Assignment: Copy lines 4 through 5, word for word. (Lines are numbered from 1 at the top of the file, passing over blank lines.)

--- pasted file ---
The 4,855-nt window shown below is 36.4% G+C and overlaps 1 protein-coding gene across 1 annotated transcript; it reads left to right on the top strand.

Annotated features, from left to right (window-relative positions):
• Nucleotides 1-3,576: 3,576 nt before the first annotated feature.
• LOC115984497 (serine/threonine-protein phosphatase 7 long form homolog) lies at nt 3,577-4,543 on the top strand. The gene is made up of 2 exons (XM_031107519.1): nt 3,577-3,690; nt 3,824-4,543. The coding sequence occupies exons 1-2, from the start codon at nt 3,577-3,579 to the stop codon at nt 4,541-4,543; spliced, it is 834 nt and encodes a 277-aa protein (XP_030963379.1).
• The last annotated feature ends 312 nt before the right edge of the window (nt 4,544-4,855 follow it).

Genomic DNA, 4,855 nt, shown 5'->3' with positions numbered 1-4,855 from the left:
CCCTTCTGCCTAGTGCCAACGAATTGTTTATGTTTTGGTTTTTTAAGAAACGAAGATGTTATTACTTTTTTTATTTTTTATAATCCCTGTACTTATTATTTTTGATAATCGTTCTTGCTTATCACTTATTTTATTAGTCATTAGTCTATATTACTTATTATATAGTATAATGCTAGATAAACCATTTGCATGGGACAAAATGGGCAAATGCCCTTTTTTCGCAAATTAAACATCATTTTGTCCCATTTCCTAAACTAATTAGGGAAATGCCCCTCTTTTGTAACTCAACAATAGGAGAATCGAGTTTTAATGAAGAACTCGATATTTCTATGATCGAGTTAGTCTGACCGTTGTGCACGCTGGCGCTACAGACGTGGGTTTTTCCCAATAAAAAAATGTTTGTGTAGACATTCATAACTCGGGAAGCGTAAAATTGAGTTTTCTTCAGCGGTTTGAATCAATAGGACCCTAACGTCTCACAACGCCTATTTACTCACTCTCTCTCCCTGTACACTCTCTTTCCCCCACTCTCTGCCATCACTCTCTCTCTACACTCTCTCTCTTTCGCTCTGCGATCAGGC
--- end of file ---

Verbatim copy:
• LOC115984497 (serine/threonine-protein phosphatase 7 long form homolog) lies at nt 3,577-4,543 on the top strand. The gene is made up of 2 exons (XM_031107519.1): nt 3,577-3,690; nt 3,824-4,543. The coding sequence occupies exons 1-2, from the start codon at nt 3,577-3,579 to the stop codon at nt 4,541-4,543; spliced, it is 834 nt and encodes a 277-aa protein (XP_030963379.1).
• The last annotated feature ends 312 nt before the right edge of the window (nt 4,544-4,855 follow it).